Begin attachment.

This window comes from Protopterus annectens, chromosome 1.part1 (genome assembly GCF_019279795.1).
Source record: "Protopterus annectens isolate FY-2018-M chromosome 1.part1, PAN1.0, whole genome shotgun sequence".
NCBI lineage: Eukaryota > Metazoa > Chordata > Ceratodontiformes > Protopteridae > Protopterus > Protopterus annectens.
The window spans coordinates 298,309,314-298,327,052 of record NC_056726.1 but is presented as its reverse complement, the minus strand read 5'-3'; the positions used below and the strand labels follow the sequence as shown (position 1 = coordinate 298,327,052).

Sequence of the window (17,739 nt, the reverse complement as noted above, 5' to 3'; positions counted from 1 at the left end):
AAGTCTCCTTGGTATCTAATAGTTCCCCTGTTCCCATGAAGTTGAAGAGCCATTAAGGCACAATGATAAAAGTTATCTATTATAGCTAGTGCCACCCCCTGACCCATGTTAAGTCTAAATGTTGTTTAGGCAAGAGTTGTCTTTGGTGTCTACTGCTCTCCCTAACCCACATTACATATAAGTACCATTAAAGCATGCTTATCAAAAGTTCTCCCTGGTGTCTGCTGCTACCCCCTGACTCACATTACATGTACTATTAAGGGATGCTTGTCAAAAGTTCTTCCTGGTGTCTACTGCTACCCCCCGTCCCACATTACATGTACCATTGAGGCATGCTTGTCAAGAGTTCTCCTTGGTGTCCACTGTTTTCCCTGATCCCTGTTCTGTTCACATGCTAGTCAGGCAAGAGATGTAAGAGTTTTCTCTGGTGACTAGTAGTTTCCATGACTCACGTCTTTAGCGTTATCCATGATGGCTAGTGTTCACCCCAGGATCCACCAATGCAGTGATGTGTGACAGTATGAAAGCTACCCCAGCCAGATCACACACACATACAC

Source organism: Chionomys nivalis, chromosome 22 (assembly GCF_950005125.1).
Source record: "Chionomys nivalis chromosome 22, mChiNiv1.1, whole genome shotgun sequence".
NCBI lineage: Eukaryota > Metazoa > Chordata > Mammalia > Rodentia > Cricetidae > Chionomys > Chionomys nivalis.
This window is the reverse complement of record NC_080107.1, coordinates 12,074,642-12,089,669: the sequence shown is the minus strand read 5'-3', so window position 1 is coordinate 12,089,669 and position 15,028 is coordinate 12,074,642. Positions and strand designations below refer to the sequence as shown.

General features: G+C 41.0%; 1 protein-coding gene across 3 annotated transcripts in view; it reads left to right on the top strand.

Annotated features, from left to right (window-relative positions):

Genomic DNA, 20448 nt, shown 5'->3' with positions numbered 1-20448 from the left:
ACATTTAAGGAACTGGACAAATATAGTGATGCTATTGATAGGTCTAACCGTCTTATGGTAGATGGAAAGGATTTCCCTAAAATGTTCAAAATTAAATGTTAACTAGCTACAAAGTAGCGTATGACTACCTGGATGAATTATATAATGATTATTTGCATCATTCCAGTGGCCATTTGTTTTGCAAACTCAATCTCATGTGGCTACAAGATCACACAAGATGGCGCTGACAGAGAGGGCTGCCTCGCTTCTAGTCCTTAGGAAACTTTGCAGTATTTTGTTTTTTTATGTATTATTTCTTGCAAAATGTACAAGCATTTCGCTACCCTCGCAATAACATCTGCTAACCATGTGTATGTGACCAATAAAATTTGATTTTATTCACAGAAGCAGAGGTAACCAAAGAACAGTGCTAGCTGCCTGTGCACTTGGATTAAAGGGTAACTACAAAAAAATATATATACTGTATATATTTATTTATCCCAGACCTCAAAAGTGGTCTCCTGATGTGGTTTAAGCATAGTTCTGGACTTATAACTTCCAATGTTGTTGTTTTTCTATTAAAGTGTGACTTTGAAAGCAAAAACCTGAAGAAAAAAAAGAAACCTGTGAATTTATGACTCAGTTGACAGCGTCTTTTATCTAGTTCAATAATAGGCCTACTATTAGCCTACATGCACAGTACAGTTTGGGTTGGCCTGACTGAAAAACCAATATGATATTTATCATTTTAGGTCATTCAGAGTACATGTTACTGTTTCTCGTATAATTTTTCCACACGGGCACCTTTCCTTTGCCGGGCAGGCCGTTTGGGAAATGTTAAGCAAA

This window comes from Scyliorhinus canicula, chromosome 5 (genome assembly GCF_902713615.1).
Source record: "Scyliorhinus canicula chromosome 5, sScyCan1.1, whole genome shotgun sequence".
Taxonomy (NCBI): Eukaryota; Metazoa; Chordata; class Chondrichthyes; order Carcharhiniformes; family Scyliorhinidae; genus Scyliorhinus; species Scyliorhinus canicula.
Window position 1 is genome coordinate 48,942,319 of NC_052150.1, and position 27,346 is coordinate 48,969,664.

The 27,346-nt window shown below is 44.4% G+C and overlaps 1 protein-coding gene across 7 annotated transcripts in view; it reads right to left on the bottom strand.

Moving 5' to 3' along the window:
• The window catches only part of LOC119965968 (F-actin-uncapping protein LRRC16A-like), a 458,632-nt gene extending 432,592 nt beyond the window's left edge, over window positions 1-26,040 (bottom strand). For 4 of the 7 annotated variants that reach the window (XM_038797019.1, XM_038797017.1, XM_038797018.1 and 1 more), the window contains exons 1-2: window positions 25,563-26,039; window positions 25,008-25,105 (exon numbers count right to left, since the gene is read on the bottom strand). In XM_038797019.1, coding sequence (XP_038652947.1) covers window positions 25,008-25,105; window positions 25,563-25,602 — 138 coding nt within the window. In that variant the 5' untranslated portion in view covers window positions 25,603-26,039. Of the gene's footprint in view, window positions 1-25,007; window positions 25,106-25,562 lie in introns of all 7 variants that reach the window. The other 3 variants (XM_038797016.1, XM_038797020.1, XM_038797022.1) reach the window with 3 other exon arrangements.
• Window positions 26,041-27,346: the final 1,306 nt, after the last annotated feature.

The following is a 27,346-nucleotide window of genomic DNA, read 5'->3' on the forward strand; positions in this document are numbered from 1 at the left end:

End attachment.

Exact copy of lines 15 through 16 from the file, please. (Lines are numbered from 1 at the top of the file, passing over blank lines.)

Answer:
This window comes from Scyliorhinus canicula, chromosome 5 (genome assembly GCF_902713615.1).
Source record: "Scyliorhinus canicula chromosome 5, sScyCan1.1, whole genome shotgun sequence".